A world of woe: Why Malthus was right

BY Gregory Clark  July 7, 2014 at 2:59 PM EDT
Would you rather have lived in a more violent hunter-gatherer society, where working demands were less and food was more plentiful or pre-industrial England? The hunter-gatherer would have been better, says economic historian Gregory Clark. Photo by Flickr user Jonrawlinson.

Up until the time of Napoleon, population was limited by the limited resources for keeping humans alive, making a hunter-gatherer society, like the Amazon above, a more comfortable place to live than pre-industrial England. Photo by Flickr user Jonrawlinson.

A note from Paul Solman: Around the world of economic history, in 80 words: In the beginning, humans were hunter-gatherers and lived a pretty easy life, though only until the age of 35 or so, on average. About 12,000 years ago or less, folks discovered agriculture, and population exploded — but material life actually became harder than before. Then came the Industrial Revolution and at least in the West, sudden and steady economic growth that made us rich: “A Farewell to Alms,” as economic historian Greg Clark put it in his first controversial book seven years ago.

The controversial part: he claimed that in England, where the Industrial Revolution was born, the takeoff was due, above all, to “the survival of the richest.”

Clark.A farewell to alms

I interviewed Clark right after the book came out, but for various reasons, our discussion never made it to air. The interview began with the Pleistocene (circa 2.5 million to 12,000 BCE), well before the agricultural so-called “Neolithic” revolution. But, says Clark, up until the time of Napoleon — 1800 CE — the world as we know it conforms well to a “Malthusian” view of economic history: population limited by the limited resources for keeping humans alive. When Thomas Malthus laid out this vision in 1798, he was dead on about the entire past history of humankind, though the Industrial Revolution was about to prove him wrong about the future.

This week, we’re presenting the interview with Clark, never before published, broken into five pieces. It’s as good an overview of economic history as you’re likely ever to get.

Greg Clark: You start off as a hunter-gatherer and your tribe grows until the animals or nuts and berries start thinning out or you run into another tribe’s turf. You do very well. But you can’t stop the population growing. And so you start off with 100,000 people, but by 1800 you’ve got a world of 700 million people, and it’s the nature of that pre-industrial world that all the time you’re improving technology; what you’re doing is generating more people.

We get a pretty good idea of what life was like 100,000 years ago just by looking at the kind of surviving remnant hunter-gatherer groups in the Amazonian jungle, and life is actually surprisingly good compared with societies like England even as late as 1800. People get a fairly decent diet. They’re not over-fed. There’s a lot of variety.

Surprisingly, people actually don’t have to work that long. It seems to be something like five to six hours per day for all work activities that people do, whereas even in affluent, modern America, if you count all of the things that I count as work like home repair and child care, men are doing about nine hours a day in modern America. [Anthropologist Marshall Sahlins once described hunter-gathers as living in “the original affluent society.”]

Life expectancy wasn’t long, but it was no worse than England in 1800 — about 35 years at birth – and if you made it to age 20, you actually had a decent chance of getting into your sixties. So a hunter-gatherer life was not great, but it wasn’t as bad as people might think.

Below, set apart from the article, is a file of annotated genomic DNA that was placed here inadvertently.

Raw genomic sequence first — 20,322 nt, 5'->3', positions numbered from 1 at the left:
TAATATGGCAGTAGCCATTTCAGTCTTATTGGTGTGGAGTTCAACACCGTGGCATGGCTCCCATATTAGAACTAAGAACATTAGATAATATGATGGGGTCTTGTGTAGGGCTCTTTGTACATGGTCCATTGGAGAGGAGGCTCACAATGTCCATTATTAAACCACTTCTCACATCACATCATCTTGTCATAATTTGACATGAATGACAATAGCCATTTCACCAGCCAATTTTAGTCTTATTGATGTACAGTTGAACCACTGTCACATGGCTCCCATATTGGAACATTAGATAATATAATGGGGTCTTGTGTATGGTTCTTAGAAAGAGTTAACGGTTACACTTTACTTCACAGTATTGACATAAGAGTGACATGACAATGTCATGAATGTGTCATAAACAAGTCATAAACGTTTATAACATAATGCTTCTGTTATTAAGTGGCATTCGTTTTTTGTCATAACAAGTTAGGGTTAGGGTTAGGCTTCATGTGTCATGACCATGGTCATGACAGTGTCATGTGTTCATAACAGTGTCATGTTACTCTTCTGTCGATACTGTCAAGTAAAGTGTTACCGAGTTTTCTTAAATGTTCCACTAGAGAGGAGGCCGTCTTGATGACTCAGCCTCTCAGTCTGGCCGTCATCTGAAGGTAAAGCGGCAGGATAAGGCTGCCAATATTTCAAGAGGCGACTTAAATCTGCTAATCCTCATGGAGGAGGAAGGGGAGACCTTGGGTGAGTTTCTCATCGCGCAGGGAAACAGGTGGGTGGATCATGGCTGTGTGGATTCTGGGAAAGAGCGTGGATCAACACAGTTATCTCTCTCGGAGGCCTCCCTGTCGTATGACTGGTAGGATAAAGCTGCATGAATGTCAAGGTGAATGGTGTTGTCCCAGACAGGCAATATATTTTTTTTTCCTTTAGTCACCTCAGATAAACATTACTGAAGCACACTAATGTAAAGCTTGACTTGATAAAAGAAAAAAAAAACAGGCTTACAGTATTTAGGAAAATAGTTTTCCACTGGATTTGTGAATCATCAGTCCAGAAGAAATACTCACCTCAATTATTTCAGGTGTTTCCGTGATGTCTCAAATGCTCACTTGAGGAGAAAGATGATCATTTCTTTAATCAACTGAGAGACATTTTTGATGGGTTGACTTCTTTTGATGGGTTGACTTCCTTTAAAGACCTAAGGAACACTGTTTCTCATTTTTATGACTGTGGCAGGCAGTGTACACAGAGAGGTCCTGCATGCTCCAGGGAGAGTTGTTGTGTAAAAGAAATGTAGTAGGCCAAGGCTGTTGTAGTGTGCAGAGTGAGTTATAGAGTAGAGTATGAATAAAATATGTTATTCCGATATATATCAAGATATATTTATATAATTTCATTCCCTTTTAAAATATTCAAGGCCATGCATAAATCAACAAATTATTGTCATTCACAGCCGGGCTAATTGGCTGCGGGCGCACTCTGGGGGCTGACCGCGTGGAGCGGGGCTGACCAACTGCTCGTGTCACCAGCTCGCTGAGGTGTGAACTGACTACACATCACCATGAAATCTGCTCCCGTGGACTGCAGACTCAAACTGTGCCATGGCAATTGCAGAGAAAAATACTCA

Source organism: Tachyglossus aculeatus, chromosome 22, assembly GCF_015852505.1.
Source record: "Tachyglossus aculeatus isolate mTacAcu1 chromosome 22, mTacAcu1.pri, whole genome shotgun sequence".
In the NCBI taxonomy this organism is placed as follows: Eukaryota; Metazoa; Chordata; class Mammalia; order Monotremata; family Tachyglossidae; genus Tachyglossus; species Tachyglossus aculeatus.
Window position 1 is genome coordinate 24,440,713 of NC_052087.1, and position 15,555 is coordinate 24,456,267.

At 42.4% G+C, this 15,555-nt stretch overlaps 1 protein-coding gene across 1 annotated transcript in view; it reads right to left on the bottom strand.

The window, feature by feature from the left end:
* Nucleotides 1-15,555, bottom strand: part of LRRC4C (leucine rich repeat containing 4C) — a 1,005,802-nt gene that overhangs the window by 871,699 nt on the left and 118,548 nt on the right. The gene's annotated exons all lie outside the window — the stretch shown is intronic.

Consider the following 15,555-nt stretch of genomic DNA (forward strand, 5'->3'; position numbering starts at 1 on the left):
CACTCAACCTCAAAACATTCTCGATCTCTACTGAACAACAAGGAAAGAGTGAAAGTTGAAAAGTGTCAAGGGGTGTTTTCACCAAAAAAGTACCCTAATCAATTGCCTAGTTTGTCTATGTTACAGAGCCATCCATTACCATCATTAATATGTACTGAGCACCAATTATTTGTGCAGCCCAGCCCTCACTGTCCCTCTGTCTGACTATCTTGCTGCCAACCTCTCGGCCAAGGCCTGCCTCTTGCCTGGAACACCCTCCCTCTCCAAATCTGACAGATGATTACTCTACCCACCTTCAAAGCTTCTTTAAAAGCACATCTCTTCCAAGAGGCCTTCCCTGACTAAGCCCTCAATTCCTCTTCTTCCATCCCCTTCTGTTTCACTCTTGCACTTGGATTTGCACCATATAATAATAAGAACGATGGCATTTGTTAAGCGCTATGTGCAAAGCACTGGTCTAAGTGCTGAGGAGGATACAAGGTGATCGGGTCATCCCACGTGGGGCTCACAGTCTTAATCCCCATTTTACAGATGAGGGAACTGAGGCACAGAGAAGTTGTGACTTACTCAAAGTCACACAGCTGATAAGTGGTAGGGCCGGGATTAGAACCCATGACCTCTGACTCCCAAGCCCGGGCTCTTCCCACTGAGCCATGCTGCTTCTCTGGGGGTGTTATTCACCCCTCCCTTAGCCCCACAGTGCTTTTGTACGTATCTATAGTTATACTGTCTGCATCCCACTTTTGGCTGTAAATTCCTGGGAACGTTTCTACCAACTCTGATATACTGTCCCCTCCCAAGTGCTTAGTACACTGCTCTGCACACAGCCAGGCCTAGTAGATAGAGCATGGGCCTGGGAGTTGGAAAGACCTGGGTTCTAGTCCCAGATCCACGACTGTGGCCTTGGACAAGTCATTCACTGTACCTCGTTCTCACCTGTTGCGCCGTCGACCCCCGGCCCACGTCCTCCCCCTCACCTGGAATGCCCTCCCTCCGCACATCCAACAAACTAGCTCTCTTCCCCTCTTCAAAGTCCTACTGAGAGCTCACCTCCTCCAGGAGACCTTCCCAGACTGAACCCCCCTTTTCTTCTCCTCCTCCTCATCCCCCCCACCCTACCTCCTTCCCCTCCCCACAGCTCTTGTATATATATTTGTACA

The evidence is that they were living as well, or probably better, than most societies around about 1800.

But a defining feature was that technology changed very, very slowly. What that meant was that the population would expand to the point where the birth rate equalled the death rate. And so the Malthusian world is dominated by this fact: that for every birth, someone has to die, and the way that’s accomplished is by living standards eventually being driven low enough to actually achieve the balance.

“And so the Malthusian world is dominated by this fact: that for every birth, someone has to die…”

Every society that we know of before 1800 was constrained in that way. All long- established societies, eventually, expanded to fill every niche.

If you go to somewhere like England in 1300, it’s all occupied. There’s no extra space. Everything has to be accommodated within that society. Take Japan. Already by 1600 it’s all occupied by people. It takes a surprisingly short time in most of these societies for a population to grow rapidly enough that you’ve basically occupied everything [given the productivity of the land to feed its people].

The Yangtze Delta, around about 1800, they had very, very high yield from each acre of land, but it takes a huge amount of human labor to get that extra yield. You have to dig out the drainage ditches, get the manure in from the cities, and output per worker becomes very low.

Image of Thomas Malthus courtesy of Wikimedia Commons.

Image of Thomas Malthus courtesy of Wikimedia Commons.

Here’s the interesting thing: if you look at a hunter-gatherer society, it tends to have enormously high output per worker, because they don’t work that much, and so per worker hour, they tended to do very well.

If you go to England in 1800, even though it’s a much more sophisticated society, the average agricultural worker is only producing about half the number of calories per hour of work as in a typical hunter-gatherer society. And so the problem you run into with a fixed area of land is that you can always expand the amount of output. It’s amazing how much more you can do, and China shows just how dramatic that can be. But the output per worker eventually just keeps on moving down.

Paul Solman: So the story up until modernity is hunter-gatherers multiplying and filling more and more land, up to the point that they can’t be hunter-gatherers anymore because there are no more nuts and berries?

Greg Clark: Yes.

Paul Solman: Or antelope to slay?

Greg Clark: Hunter-gatherers around 100,000 BC could only catch really slow moving things. There were a lot of snails and mollusks in their diet. They learned to catch bigger things, they increased their population density, but then someone comes along with the idea of well, “What about if we cultivated grains?”